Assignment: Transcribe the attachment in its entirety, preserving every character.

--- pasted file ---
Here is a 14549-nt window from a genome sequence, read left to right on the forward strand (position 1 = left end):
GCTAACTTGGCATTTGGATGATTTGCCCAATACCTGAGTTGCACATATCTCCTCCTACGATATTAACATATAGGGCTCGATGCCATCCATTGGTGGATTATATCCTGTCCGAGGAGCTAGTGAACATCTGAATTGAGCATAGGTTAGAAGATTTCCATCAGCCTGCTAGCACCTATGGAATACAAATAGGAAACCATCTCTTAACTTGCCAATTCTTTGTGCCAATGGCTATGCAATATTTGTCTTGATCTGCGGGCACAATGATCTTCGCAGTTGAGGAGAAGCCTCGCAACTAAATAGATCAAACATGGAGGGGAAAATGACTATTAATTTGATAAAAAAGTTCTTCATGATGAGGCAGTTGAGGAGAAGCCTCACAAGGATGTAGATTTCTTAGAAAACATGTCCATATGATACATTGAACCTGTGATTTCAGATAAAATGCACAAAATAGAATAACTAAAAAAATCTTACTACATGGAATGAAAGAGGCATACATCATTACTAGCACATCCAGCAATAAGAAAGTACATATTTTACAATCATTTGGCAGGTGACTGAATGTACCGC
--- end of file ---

Here is a 14549-nt window from a genome sequence, read left to right on the forward strand (position 1 = left end):
GCTAACTTGGCATTTGGATGATTTGCCCAATACCTGAGTTGCACATATCTCCTCCTACGATATTAACATATAGGGCTCGATGCCATCCATTGGTGGATTATATCCTGTCCGAGGAGCTAGTGAACATCTGAATTGAGCATAGGTTAGAAGATTTCCATCAGCCTGCTAGCACCTATGGAATACAAATAGGAAACCATCTCTTAACTTGCCAATTCTTTGTGCCAATGGCTATGCAATATTTGTCTTGATCTGCGGGCACAATGATCTTCGCAGTTGAGGAGAAGCCTCGCAACTAAATAGATCAAACATGGAGGGGAAAATGACTATTAATTTGATAAAAAAGTTCTTCATGATGAGGCAGTTGAGGAGAAGCCTCACAAGGATGTAGATTTCTTAGAAAACATGTCCATATGATACATTGAACCTGTGATTTCAGATAAAATGCACAAAATAGAATAACTAAAAAAATCTTACTACATGGAATGAAAGAGGCATACATCATTACTAGCACATCCAGCAATAAGAAAGTACATATTTTACAATCATTTGGCAGGTGACTGAATGTACCGC